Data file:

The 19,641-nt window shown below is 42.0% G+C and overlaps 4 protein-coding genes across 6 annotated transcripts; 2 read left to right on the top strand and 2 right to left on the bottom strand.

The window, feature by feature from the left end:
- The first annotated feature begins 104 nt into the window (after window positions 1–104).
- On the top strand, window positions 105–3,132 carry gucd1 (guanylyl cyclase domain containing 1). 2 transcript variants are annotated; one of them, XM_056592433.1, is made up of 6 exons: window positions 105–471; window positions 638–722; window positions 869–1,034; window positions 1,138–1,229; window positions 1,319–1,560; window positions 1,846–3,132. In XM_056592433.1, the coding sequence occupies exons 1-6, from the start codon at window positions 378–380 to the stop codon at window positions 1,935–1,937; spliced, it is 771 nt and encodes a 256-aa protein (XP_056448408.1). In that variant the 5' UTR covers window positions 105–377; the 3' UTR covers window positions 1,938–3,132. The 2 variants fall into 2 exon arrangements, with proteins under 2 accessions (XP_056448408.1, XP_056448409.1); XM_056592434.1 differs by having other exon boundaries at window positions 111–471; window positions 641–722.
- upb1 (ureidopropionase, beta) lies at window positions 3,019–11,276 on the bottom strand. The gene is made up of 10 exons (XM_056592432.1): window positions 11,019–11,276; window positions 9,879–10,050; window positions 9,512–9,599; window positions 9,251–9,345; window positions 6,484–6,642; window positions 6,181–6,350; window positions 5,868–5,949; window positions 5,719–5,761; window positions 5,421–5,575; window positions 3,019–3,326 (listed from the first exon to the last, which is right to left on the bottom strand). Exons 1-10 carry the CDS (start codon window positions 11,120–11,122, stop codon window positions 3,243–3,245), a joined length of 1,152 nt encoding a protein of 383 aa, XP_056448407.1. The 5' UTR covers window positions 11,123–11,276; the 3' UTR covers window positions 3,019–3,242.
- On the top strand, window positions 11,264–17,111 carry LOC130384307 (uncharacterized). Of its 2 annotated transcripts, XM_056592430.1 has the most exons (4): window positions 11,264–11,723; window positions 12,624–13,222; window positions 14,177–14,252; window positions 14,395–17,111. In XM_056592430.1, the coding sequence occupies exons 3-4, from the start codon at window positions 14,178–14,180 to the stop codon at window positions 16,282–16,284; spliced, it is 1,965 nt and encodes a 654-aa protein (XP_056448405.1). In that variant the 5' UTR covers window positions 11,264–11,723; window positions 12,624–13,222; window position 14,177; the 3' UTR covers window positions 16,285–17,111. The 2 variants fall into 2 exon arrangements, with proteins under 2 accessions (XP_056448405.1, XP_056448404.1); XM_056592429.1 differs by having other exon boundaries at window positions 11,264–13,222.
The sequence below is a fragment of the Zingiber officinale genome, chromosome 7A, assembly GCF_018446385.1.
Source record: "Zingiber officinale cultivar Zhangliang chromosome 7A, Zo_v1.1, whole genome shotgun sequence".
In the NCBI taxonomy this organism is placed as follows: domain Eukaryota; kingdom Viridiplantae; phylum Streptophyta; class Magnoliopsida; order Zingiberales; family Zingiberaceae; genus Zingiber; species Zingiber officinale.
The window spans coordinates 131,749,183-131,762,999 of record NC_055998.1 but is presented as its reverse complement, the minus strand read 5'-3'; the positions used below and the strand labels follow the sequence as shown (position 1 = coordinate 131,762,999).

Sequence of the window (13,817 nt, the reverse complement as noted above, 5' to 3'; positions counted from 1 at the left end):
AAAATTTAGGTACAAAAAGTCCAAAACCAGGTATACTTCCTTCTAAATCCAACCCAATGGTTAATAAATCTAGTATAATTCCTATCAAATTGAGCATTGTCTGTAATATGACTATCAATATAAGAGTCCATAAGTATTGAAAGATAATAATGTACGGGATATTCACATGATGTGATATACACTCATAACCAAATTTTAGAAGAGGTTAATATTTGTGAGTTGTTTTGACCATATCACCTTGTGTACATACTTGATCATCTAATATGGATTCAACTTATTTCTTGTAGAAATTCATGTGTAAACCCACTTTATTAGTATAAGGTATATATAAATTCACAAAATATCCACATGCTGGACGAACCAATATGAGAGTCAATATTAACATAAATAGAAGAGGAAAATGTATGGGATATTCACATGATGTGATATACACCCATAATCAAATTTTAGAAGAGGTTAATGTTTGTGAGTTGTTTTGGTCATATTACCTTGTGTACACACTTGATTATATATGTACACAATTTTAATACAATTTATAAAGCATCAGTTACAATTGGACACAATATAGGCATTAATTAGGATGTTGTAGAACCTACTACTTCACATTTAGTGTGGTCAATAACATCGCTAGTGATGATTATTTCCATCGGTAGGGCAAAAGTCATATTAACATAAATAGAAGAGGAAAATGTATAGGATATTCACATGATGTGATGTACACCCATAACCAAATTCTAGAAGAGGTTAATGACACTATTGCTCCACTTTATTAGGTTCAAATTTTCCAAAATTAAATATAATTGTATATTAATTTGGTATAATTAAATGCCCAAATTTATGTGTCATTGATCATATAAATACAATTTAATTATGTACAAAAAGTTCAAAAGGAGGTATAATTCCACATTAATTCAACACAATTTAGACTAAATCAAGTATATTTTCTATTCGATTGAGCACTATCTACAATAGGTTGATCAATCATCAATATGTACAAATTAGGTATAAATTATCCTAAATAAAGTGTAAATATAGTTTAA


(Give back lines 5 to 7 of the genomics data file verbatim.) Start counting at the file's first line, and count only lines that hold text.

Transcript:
- upb1 (ureidopropionase, beta) lies at window positions 3,019–11,276 on the bottom strand. The gene is made up of 10 exons (XM_056592432.1): window positions 11,019–11,276; window positions 9,879–10,050; window positions 9,512–9,599; window positions 9,251–9,345; window positions 6,484–6,642; window positions 6,181–6,350; window positions 5,868–5,949; window positions 5,719–5,761; window positions 5,421–5,575; window positions 3,019–3,326 (listed from the first exon to the last, which is right to left on the bottom strand). Exons 1-10 carry the CDS (start codon window positions 11,120–11,122, stop codon window positions 3,243–3,245), a joined length of 1,152 nt encoding a protein of 383 aa, XP_056448407.1. The 5' UTR covers window positions 11,123–11,276; the 3' UTR covers window positions 3,019–3,242.
- On the top strand, window positions 11,264–17,111 carry LOC130384307 (uncharacterized). Of its 2 annotated transcripts, XM_056592430.1 has the most exons (4): window positions 11,264–11,723; window positions 12,624–13,222; window positions 14,177–14,252; window positions 14,395–17,111. In XM_056592430.1, the coding sequence occupies exons 3-4, from the start codon at window positions 14,178–14,180 to the stop codon at window positions 16,282–16,284; spliced, it is 1,965 nt and encodes a 654-aa protein (XP_056448405.1). In that variant the 5' UTR covers window positions 11,264–11,723; window positions 12,624–13,222; window position 14,177; the 3' UTR covers window positions 16,285–17,111. The 2 variants fall into 2 exon arrangements, with proteins under 2 accessions (XP_056448405.1, XP_056448404.1); XM_056592429.1 differs by having other exon boundaries at window positions 11,264–13,222.
The sequence below is a fragment of the Zingiber officinale genome, chromosome 7A, assembly GCF_018446385.1.